Not everybody has the luxury to work from home in the latest ergonomic furniture or with a hardwired connection to the internet. But IT can actually solve many home workspace issues by examining relevant device, application, and network performance metrics and applying that context when communicating with employees.
3. Proactively fighting back against physical & digital security threats
Office employees traditionally receive special attention when it comes to physical security and safety. I think one day, it will become common practice for HR teams to think about their remote workers’ physical security and safety the same way they do about office employees. But until then, IT can play a role and support workers wherever they are located by disseminating immediate direct-to-device alerts and outreach.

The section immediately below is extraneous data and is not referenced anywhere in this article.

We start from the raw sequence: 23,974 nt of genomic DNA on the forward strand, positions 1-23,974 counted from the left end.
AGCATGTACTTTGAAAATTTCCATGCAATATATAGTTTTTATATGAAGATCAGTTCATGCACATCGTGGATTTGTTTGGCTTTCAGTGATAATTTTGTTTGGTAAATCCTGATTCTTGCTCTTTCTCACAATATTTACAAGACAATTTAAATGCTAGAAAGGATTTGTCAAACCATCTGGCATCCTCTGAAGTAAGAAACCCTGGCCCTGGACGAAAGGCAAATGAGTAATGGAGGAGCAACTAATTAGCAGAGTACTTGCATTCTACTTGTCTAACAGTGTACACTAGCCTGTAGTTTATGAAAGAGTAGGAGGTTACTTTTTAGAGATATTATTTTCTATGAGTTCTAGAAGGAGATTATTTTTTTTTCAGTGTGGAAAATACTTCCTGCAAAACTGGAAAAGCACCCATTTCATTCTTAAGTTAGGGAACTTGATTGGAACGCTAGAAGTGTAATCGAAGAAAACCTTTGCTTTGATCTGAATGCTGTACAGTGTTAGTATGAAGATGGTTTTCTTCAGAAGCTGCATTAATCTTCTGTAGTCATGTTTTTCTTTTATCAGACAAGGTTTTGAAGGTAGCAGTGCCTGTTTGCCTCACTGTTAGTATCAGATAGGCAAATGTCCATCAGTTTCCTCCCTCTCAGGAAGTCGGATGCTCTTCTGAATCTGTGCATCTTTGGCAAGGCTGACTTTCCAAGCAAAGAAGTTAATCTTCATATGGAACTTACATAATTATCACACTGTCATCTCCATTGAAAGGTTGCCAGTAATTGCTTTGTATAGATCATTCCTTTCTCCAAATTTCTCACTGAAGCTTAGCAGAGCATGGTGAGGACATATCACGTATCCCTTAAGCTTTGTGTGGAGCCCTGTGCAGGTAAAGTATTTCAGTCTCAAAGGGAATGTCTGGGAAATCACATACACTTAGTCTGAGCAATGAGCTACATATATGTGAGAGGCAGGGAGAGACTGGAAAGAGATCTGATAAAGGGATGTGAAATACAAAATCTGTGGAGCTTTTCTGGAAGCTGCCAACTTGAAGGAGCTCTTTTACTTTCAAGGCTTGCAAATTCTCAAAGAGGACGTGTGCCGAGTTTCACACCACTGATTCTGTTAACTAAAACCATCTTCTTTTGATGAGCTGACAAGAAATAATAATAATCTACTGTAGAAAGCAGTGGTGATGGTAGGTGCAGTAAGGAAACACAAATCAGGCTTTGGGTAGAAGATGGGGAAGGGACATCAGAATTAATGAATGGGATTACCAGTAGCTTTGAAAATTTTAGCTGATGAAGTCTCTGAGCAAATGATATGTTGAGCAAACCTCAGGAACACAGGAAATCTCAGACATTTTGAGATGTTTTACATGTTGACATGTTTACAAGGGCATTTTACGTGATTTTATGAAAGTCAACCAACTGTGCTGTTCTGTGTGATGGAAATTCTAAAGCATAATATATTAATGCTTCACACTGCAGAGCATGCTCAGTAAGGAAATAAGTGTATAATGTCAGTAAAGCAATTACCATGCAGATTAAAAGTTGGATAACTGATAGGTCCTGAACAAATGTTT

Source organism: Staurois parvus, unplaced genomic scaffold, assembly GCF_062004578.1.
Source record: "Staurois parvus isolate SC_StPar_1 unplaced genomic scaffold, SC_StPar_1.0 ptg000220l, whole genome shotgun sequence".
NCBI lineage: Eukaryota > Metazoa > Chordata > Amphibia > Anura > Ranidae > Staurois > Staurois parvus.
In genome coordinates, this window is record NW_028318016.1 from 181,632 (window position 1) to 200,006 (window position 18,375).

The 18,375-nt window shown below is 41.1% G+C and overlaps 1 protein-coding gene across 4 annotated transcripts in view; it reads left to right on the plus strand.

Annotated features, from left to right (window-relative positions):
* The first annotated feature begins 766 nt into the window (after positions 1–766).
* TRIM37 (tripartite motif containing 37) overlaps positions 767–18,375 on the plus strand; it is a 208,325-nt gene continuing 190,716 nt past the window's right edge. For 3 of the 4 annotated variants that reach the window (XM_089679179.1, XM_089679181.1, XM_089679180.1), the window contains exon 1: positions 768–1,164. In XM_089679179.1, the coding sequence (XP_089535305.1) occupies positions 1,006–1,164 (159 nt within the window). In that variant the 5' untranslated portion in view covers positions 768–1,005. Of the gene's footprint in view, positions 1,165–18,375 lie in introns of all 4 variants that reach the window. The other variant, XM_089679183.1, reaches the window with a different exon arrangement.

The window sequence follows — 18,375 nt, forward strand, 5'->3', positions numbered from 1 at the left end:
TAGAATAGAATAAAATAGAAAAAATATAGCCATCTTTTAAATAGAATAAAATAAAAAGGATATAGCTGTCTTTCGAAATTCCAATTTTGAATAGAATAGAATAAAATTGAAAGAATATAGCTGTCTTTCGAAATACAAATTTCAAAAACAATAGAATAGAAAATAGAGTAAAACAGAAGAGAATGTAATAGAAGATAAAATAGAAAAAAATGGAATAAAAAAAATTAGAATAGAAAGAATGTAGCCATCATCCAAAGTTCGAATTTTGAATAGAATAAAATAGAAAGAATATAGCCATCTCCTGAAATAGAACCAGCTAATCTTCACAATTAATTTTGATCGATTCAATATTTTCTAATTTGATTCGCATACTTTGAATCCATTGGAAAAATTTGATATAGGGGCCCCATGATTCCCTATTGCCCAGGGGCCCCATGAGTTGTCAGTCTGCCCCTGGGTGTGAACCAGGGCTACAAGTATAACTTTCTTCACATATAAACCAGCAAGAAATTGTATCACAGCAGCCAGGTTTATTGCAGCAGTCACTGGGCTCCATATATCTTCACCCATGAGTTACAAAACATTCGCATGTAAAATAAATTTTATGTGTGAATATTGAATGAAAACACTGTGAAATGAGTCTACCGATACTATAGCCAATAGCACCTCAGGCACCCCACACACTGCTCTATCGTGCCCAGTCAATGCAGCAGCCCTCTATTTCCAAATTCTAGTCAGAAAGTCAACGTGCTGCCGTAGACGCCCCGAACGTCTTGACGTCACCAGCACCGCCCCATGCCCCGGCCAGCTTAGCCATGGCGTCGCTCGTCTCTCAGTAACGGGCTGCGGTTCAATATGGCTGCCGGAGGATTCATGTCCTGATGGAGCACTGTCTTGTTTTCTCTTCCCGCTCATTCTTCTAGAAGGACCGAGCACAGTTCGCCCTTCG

Likewise, digital security scenarios for in-office and remote workers should be met with the same approach. If I log into my work computer from home, and a vulnerability is detected in say, my web browser, IT should be the one to proactively contact me with simple, efficient instructions to protect my digital workspace.
For example, here’s a real vulnerability that occurred with Mozilla Firefox in the fall of 2020. With the right experience tools, IT can pivot quickly and alert employees to update to a new version. This subtle action can save teams the headache of having to respond to tickets from employees or having to repair any damage done from a cyber breach.
4. Disseminating helpful work tips, without being creepy or annoying
IT is an ocean of untapped end-user computing knowledge.
Before the pandemic, whenever I was in the office and I had an IT technician helping me out with my computer, I always learned a couple things from them that had nothing to do with my original problem—but I loved it, who would turn away helpful, free advice?